My prayer going forward is that the Twin Rocks of 2018 will also be at its best-ever spiritually. These days, American culture seems focused away from Christianity. Fewer people attend church. A Christian worldview is often seen as out-of-touch. Committing one’s life to serving Jesus is less of a priority. The Bible goes unread. In the midst of this shifting world, it will be tempting for Twin Rocks to stray from its core purpose in an effort to remain relevant, to fit in with the larger culture.

As I see it, there is a greater spiritual need for Twin Rocks than ever before.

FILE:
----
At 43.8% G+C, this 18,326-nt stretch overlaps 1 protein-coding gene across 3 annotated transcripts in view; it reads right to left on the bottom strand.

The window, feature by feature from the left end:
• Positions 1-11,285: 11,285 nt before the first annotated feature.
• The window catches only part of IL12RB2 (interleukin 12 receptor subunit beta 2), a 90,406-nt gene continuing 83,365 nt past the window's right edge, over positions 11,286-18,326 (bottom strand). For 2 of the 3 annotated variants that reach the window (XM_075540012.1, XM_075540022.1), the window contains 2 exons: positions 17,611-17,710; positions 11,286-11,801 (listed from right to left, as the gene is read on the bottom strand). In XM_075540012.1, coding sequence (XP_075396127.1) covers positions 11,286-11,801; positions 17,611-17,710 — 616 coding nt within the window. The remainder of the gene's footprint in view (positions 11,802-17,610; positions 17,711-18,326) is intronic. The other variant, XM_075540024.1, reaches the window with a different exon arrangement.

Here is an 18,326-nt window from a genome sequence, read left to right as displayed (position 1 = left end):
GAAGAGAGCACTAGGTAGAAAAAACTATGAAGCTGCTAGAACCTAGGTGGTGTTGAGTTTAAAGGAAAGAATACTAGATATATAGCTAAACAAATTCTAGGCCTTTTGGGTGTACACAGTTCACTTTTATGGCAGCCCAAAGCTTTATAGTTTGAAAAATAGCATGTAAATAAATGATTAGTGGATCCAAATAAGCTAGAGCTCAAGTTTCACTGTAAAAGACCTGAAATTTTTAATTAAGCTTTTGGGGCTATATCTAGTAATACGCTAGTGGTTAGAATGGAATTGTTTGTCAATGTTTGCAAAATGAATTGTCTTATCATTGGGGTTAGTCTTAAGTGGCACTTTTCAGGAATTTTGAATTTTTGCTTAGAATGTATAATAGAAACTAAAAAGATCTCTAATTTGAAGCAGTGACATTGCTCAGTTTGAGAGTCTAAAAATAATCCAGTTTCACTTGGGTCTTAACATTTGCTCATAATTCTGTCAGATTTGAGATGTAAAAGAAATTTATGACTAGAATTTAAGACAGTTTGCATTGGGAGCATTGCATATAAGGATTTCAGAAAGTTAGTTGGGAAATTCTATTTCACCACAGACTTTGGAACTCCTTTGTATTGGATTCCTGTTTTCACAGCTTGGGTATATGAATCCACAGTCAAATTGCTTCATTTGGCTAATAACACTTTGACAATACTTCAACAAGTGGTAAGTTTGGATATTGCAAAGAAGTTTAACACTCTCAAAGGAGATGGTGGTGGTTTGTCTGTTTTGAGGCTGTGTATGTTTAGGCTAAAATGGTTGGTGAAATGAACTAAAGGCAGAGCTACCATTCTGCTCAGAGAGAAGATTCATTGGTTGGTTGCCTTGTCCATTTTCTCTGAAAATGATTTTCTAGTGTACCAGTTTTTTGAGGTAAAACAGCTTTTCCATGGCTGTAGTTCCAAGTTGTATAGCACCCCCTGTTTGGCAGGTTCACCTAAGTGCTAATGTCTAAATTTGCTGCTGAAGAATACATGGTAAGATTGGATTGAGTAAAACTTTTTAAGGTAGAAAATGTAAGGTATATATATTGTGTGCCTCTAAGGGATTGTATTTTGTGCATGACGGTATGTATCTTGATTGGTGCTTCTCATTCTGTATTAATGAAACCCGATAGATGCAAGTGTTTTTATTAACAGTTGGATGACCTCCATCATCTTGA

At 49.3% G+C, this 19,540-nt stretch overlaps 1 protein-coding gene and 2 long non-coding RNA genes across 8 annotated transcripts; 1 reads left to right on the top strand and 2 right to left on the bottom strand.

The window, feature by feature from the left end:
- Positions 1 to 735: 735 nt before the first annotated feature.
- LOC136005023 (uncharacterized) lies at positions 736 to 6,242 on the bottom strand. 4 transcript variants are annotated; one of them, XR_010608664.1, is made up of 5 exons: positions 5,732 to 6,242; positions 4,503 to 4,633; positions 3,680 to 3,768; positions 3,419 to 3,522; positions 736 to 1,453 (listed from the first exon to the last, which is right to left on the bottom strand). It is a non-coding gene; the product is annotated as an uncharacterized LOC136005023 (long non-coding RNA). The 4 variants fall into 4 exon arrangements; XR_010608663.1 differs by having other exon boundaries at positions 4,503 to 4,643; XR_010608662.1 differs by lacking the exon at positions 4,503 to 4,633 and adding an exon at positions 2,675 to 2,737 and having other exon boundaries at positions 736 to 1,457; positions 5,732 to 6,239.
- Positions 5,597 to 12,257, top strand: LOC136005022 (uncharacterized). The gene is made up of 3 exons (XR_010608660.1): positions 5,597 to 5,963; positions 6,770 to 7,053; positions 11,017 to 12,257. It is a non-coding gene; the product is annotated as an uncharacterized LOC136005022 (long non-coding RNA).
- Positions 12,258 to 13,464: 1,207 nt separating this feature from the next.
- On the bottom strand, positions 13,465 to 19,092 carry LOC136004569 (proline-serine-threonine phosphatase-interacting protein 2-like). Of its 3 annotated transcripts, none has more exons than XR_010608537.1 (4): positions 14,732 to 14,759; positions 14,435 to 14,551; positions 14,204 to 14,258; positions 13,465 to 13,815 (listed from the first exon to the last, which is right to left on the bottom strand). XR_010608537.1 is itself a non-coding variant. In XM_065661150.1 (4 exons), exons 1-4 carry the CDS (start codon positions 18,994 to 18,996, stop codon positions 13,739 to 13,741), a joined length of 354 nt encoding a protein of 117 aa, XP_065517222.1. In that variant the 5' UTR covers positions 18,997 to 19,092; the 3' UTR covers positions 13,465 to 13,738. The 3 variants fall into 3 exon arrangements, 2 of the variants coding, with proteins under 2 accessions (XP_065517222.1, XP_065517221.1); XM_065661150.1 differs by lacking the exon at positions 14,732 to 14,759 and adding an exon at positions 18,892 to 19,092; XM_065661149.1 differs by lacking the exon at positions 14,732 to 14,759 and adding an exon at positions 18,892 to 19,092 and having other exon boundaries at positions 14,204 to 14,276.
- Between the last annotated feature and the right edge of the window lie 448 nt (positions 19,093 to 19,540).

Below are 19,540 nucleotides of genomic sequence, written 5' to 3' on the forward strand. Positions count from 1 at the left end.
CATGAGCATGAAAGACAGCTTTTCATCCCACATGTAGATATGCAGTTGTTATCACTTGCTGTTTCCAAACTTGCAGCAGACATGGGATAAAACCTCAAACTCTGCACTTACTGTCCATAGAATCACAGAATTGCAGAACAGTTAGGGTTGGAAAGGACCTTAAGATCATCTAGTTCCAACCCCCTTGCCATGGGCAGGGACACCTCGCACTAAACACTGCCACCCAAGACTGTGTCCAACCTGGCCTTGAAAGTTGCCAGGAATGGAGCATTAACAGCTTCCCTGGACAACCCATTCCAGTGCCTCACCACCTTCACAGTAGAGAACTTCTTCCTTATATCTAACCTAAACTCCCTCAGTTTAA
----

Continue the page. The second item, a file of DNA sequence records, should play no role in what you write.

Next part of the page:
I covet your prayers for Twin Rocks and its future — that we will remain fully focused on connecting campers with Jesus; that youth (many who’ve never set foot in church) will come to summer camp and feel safe and loved, and be introduced to Scripture, prayer, and the wonderful news of Jesus. It’s my prayer that our next generation of campers will concur with Josiah Northcutt, who wrote: “I love Twin Rocks because…Jesus comes first.”

— Ken Beebe, Executive Director